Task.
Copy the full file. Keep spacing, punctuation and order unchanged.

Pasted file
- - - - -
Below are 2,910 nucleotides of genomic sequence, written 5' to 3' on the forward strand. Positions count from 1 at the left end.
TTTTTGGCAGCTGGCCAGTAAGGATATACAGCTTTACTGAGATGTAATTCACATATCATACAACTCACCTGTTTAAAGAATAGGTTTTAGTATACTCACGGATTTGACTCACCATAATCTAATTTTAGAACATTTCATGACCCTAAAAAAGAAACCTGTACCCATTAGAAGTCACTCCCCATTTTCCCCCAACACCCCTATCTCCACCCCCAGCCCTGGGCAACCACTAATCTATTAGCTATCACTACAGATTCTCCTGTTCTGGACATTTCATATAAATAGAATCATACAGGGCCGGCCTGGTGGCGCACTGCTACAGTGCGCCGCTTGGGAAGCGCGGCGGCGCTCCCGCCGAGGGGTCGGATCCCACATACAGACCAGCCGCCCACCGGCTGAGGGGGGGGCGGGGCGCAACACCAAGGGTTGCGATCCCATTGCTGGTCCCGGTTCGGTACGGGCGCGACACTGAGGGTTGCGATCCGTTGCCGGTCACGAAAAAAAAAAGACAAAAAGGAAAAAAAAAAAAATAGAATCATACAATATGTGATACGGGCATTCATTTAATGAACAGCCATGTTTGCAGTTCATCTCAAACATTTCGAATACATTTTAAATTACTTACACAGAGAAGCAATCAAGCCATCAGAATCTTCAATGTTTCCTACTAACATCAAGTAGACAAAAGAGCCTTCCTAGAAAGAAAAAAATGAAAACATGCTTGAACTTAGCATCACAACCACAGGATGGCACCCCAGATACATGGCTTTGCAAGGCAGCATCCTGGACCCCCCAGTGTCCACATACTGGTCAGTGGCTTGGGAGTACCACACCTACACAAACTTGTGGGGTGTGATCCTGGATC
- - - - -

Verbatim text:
Below are 2,910 nucleotides of genomic sequence, written 5' to 3' on the forward strand. Positions count from 1 at the left end.
TTTTTGGCAGCTGGCCAGTAAGGATATACAGCTTTACTGAGATGTAATTCACATATCATACAACTCACCTGTTTAAAGAATAGGTTTTAGTATACTCACGGATTTGACTCACCATAATCTAATTTTAGAACATTTCATGACCCTAAAAAAGAAACCTGTACCCATTAGAAGTCACTCCCCATTTTCCCCCAACACCCCTATCTCCACCCCCAGCCCTGGGCAACCACTAATCTATTAGCTATCACTACAGATTCTCCTGTTCTGGACATTTCATATAAATAGAATCATACAGGGCCGGCCTGGTGGCGCACTGCTACAGTGCGCCGCTTGGGAAGCGCGGCGGCGCTCCCGCCGAGGGGTCGGATCCCACATACAGACCAGCCGCCCACCGGCTGAGGGGGGGGCGGGGCGCAACACCAAGGGTTGCGATCCCATTGCTGGTCCCGGTTCGGTACGGGCGCGACACTGAGGGTTGCGATCCGTTGCCGGTCACGAAAAAAAAAAGACAAAAAGGAAAAAAAAAAAAATAGAATCATACAATATGTGATACGGGCATTCATTTAATGAACAGCCATGTTTGCAGTTCATCTCAAACATTTCGAATACATTTTAAATTACTTACACAGAGAAGCAATCAAGCCATCAGAATCTTCAATGTTTCCTACTAACATCAAGTAGACAAAAGAGCCTTCCTAGAAAGAAAAAAATGAAAACATGCTTGAACTTAGCATCACAACCACAGGATGGCACCCCAGATACATGGCTTTGCAAGGCAGCATCCTGGACCCCCCAGTGTCCACATACTGGTCAGTGGCTTGGGAGTACCACACCTACACAAACTTGTGGGGTGTGATCCTGGATC